Shape of Words is a printed capsule of creativity, presenting the diverse works of 30 contributors
A project of ideas, inspiration and love that has been years in the making, Shape of Words has finally taken form and is exclusively available from The Brand Identity’s store. Promising a rabbit hole of discovery, the pocket-sized tome presents a snapshot of creative perspectives and discourse in the form of essays, fictional narratives, tweets and screenshots from 30 contemporary practitioners. It is published, designed and developed by London-based creatives Emma Judd, Alice Sherwin and Harry Bennett, alongside the publication’s editors, Open Practice (Katie Evans and Gabriela Matuszyk). We spoke to Judd, Sherwin and Bennett about the development and execution of the project.
PT Where did the idea for Shape of Words – and its name – come from?
EJ We had the initial idea back when we were all studying together. Whilst the visual work of the creatives we were around was often celebrated, the insightful thoughts, weird processes and interesting concepts behind their work were often forgotten about. We wanted to create a platform where these ideas could be documented and shared.
HB As with many ideas, it lay dormant for a few years, as new jobs, moving flats, exciting freelance projects and busy schedules took hold. But, we returned to the idea during the pandemic, looking for something interesting to create together in a time where we were all apart.
AS The name comes from a piece in the iconic Bruno Munari book ‘Design as Art.’ We were interested in his idea of investigating things in their isolated form, as well as appreciating the way that context changes them.
“Not only does each letter of a word have a shape of their own, but all its letters taken together give shape to the word.”
This reflected our aspiration to platform each individual contributor, as well as finding interesting narratives, parallels or dichotomies when they were brought together and collectively bound.
It’s pretty difficult to complete a side project amongst the general busyness of life.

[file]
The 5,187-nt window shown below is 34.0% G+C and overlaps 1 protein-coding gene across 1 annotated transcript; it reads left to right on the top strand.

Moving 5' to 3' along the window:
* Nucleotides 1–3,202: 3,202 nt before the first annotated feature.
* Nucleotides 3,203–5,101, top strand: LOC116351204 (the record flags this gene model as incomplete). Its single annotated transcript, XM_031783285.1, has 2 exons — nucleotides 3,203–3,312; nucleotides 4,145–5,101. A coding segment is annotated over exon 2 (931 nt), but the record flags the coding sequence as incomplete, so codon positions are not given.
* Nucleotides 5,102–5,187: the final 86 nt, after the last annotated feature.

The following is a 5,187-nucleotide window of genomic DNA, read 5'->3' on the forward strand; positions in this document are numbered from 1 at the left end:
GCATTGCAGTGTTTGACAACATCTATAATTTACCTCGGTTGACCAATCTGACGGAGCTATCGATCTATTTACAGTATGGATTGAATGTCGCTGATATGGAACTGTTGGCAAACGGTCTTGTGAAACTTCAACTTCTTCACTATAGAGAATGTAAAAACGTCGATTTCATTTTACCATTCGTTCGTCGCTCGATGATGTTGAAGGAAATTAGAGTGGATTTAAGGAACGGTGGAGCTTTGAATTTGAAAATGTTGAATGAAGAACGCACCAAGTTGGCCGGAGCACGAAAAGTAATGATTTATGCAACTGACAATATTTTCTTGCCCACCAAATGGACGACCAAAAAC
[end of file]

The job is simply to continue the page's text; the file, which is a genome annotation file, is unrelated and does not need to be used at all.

PT How long did the book take to complete? And how did it evolve during that time?
EJ From the first spark of the idea it’s taken us a few years for the project to come to life and the book to be in our hands. Turns out, it’s pretty difficult to complete a side project amongst the general busyness of life, not to mention all 30 of the contributors' lives too. But it was very rewarding as well! It’s our first self-published title and we’ve learnt a lot along the way.
AS Initially, we were interested in the design thinking and research behind projects which predominantly existed as long-form essays. But, when we returned to the idea we wanted it to shed light on a myriad of insights, not just dissertation-like entries and so Shape of Words began to naturally evolve. It is now a collection of 30 brilliant contemporary practitioners’ thoughts, imaginings, tweets and observations, reflecting on the ideas that shape designing and making today – a curation of loosely related things that might otherwise never brush up alongside each other. And now, you can hold all that in your pocket.
PT How did you approach contacting contributors? What were the criteria you had in mind?
AS As with the rest of the project, this evolved fairly naturally over time. We wanted to include people working in different disciplines, countries and stages of careers so that Shape of Words wasn’t just another book looking at the world from a single viewpoint. The eclectic nature of the contributors meant that Shape of Words explores issues of digital loneliness, designing for the othered, punk aesthetics, alongside creative writing, illustration and typography.
EJ The lovely Open Practice (Katie and Gabriela) were our very brilliant, very knowledgeable editors, combing through everything that was submitted and spending many hours with us on Zoom working out where those double spaces were, and how to create coherency from the chaos!